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Trump charged with 34 counts of falsifying business records in the first degree

MARY LOUISE KELLY, HOST:

Today marked a new chapter for Donald Trump and a historic day in America, the first time any sitting or former U.S. president has been charged with a crime. Trump was indicted on 34 felony counts. He pled not guilty in a New York courtroom.

ADRIAN FLORIDO, HOST:

Since news of the indictment broke last week, the former reality-TV-star-turned-president has been dominating the news cycle, much as he did when he was in office.

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UNIDENTIFIED REPORTER: LaGuardia Airport, where the president - the former president's plane is about to land in New York City.

KELLY: President Trump once famously questioned his political invincibility if, say, he committed a theoretical crime.

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DONALD TRUMP: I could stand in the middle of Fifth Avenue and shoot somebody, and I wouldn't lose any voters, OK?

KELLY: Today the justice system began the process of testing the former president's legal vulnerability.

FLORIDO: In lower Manhattan, outside the criminal court building where Trump turned himself in, crowds of his supporters waved flags bearing his name. For others who gathered there, this was a long-awaited day of accountability for a man who has spent decades avoiding it.

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UNIDENTIFIED PERSON: Good morning, Donald.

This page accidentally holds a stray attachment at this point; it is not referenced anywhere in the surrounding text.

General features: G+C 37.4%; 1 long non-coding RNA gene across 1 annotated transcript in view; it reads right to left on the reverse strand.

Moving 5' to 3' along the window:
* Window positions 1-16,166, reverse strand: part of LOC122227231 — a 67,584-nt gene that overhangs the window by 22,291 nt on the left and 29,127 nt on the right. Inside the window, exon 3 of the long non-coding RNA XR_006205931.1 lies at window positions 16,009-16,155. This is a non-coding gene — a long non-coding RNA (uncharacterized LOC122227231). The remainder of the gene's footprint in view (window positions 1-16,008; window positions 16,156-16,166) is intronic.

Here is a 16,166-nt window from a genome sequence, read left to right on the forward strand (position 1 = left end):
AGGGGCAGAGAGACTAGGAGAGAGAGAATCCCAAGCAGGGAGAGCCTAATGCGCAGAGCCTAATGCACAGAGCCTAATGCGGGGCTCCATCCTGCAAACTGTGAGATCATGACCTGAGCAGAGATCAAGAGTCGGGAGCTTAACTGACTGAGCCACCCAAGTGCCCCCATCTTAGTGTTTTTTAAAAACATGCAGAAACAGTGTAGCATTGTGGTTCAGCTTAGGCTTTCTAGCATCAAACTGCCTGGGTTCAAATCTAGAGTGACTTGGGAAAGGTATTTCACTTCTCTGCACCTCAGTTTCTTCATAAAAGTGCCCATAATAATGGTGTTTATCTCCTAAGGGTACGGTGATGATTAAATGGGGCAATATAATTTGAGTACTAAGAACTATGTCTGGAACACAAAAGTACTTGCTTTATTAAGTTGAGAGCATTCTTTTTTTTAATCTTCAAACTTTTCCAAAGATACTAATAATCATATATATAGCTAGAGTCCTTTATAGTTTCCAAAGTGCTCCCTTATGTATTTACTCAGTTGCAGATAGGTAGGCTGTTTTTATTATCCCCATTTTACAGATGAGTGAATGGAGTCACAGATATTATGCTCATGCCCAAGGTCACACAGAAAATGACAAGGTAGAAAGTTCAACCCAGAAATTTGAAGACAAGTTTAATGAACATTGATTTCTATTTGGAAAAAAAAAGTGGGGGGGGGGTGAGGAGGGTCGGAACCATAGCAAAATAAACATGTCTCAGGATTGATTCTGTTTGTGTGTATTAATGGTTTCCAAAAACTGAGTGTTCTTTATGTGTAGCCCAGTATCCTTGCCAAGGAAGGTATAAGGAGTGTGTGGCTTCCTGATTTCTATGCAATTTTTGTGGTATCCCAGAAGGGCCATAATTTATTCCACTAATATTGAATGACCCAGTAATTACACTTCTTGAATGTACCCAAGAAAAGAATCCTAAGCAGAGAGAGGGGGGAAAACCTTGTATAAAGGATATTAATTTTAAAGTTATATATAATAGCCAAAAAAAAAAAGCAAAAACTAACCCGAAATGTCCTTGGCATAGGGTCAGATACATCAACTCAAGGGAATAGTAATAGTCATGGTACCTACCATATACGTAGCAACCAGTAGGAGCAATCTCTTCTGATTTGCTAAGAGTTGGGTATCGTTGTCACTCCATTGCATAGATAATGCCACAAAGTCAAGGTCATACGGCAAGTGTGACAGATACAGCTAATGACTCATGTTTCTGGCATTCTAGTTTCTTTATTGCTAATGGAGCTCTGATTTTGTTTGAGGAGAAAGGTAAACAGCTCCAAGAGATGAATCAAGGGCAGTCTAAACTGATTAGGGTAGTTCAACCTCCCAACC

UNIDENTIFIED GROUP: It's time to face justice.

KELLY: Shortly before 1:30 p.m., the former president's motorcade arrived at the Manhattan Criminal Courthouse. Trump exited one of several black SUVs and entered the building.

FLORIDO: Joining us now to talk about the charges that former President Trump was asked to answer for inside that building is NPR national justice correspondent Carrie Johnson. Hi, Carrie.

CARRIE JOHNSON, BYLINE: Hi, Adrian.

FLORIDO: Carrie, Trump was charged on 34 felony counts. What are the most serious charges here?

JOHNSON: That's right. The charges were just unsealed in the last few minutes. We're still going through them as well as the statement of facts, but we do know the 34 counts are related to falsification of business records in the first degree. Essentially, the grand jury says that from August 2015 to December 2017, the former president, Donald Trump, orchestrated a scheme with others to try to influence the 2016 election. That - in a scheme known as catch and kill, they found and purchased negative information about Trump to try to bury it and boost his electoral prospects. And they violated election laws and made and caused false entries to be made in business records of companies in New York. And then they later took steps to mischaracterize for tax purposes the true nature of payments made in that scheme.

We have a statement from DA Alvin Bragg, a written statement. The DA says, Manhattan is home to some of the country's biggest business markets. We can't allow New York businesses to manipulate their records to cover up criminal conduct, and we today uphold our solemn responsibility to ensure everyone stands equal before the law.

FLORIDO: Carrie, what happens next? How does the legal process begin to play out from here?